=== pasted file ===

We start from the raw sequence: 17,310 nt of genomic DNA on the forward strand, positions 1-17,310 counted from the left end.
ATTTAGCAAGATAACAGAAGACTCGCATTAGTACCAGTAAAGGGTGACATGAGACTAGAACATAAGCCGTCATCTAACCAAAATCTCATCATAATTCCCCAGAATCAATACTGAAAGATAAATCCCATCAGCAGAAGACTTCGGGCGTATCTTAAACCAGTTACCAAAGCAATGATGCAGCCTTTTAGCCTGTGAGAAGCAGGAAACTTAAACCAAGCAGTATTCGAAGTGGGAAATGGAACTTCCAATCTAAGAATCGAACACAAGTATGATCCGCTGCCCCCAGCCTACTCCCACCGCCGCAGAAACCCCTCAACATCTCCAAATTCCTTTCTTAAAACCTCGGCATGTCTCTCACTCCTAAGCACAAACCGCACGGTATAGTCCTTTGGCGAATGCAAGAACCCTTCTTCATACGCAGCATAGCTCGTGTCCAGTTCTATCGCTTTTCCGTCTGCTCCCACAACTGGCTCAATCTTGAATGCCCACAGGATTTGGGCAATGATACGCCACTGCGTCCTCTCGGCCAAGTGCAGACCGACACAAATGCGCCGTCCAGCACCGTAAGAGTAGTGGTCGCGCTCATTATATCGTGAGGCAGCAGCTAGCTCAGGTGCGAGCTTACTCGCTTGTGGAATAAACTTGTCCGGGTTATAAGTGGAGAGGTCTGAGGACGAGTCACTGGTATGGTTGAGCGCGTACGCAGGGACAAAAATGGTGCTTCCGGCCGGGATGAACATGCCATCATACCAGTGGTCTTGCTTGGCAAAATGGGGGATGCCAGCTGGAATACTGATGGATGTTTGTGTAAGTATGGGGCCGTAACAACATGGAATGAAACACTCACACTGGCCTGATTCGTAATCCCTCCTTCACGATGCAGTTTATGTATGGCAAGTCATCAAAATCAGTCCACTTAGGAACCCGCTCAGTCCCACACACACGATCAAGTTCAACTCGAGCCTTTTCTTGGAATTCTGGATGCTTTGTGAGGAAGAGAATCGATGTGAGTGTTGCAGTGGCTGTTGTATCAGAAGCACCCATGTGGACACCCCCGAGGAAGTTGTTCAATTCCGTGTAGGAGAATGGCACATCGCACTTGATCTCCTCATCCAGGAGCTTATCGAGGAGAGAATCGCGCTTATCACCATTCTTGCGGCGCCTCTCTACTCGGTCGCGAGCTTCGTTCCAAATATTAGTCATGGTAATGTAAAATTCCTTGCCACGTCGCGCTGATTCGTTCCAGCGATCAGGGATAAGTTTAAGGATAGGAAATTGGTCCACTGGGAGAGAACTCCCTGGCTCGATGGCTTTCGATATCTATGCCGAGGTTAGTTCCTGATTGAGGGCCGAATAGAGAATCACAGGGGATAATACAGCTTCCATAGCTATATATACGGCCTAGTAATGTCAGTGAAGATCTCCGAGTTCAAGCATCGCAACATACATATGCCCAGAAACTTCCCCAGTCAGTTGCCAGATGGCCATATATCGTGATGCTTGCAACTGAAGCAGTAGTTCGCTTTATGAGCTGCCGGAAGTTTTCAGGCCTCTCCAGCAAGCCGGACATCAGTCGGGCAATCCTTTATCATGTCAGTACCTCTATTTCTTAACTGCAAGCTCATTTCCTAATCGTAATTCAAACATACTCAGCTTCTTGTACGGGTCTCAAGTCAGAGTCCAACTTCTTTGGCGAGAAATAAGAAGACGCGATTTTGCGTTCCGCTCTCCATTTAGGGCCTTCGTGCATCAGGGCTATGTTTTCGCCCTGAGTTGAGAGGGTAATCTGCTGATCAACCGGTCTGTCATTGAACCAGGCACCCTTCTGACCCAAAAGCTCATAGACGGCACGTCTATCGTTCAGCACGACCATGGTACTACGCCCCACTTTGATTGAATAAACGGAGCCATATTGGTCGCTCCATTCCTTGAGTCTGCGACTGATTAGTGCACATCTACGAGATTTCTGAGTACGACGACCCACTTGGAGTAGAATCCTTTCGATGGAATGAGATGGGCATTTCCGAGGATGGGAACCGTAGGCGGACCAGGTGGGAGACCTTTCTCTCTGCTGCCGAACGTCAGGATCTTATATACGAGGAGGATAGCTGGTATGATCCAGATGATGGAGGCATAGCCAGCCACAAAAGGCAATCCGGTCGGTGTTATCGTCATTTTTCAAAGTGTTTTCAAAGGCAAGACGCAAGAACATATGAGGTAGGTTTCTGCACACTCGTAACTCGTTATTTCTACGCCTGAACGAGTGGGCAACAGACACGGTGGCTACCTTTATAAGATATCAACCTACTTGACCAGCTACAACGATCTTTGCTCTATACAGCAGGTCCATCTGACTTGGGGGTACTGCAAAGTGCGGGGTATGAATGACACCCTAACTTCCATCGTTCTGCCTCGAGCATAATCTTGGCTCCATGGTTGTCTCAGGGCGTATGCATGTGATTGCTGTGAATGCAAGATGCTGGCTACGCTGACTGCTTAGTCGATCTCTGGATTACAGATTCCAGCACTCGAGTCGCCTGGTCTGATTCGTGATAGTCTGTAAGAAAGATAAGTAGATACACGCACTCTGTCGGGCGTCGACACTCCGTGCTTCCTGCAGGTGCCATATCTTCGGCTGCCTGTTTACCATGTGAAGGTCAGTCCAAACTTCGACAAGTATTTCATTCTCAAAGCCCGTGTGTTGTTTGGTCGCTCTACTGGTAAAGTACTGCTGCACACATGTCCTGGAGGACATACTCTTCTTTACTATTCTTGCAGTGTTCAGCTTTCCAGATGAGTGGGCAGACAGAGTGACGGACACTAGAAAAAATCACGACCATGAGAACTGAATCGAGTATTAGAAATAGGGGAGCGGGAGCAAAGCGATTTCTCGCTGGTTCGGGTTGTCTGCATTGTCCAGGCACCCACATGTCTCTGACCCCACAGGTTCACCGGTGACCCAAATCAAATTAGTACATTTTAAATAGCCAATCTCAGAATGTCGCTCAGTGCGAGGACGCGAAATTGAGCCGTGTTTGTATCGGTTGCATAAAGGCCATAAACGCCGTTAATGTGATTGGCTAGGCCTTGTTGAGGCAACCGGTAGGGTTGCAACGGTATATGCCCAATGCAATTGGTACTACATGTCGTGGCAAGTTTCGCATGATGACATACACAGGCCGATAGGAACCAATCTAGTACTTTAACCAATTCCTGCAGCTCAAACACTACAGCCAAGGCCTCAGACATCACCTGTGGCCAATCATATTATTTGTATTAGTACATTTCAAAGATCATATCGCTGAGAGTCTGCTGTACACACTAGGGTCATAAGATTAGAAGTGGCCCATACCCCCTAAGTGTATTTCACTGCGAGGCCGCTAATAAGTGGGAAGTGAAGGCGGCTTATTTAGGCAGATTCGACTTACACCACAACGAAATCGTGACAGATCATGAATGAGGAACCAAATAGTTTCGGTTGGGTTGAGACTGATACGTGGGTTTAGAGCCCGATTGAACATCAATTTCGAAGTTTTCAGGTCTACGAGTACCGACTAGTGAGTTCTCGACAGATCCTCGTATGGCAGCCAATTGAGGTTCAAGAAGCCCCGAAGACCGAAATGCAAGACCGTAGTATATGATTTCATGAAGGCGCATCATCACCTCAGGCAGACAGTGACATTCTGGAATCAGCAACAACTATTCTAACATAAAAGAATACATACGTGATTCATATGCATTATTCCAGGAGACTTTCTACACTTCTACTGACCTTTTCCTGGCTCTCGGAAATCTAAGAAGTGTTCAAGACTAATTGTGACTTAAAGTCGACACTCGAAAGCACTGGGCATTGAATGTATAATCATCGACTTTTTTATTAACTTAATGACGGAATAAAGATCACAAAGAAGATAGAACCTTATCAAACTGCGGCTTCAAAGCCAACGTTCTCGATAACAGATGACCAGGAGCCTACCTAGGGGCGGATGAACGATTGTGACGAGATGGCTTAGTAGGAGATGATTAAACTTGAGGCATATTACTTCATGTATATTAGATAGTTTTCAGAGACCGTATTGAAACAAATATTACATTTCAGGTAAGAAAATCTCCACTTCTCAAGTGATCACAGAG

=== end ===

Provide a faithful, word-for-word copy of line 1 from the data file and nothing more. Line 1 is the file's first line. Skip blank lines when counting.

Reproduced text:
We start from the raw sequence: 17,310 nt of genomic DNA on the forward strand, positions 1-17,310 counted from the left end.